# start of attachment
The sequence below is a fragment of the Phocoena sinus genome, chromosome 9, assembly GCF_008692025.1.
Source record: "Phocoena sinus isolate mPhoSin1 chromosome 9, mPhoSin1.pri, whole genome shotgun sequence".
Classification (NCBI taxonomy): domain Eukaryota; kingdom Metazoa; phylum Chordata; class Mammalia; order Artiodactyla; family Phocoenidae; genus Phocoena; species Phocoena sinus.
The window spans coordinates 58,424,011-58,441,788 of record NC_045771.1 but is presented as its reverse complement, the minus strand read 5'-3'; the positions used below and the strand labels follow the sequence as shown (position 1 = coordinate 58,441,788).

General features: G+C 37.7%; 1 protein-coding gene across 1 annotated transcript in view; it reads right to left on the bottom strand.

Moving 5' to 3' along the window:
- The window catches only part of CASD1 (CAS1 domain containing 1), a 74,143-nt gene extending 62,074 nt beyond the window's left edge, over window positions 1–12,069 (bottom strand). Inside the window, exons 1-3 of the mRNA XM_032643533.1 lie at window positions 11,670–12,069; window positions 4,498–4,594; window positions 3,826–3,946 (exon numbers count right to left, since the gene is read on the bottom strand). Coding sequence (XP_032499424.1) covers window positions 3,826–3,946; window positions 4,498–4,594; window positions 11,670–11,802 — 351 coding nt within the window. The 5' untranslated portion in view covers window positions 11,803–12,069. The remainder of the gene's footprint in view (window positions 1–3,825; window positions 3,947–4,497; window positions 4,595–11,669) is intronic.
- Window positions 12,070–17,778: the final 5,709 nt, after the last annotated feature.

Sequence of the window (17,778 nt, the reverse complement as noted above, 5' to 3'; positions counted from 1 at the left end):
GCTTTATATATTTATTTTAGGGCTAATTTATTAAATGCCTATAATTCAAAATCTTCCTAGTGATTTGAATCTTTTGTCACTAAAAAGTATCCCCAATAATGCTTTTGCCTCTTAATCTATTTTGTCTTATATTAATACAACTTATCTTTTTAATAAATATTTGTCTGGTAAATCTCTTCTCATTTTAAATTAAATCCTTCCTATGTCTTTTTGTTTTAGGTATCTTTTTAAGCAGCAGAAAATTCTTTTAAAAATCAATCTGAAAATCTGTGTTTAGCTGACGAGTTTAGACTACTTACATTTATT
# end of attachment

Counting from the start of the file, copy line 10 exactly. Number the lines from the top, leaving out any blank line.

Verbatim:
GCTTTATATATTTATTTTAGGGCTAATTTATTAAATGCCTATAATTCAAAATCTTCCTAGTGATTTGAATCTTTTGTCACTAAAAAGTATCCCCAATAATGCTTTTGCCTCTTAATCTATTTTGTCTTATATTAATACAACTTATCTTTTTAATAAATATTTGTCTGGTAAATCTCTTCTCATTTTAAATTAAATCCTTCCTATGTCTTTTTGTTTTAGGTATCTTTTTAAGCAGCAGAAAATTCTTTTAAAAATCAATCTGAAAATCTGTGTTTAGCTGACGAGTTTAGACTACTTACATTTATT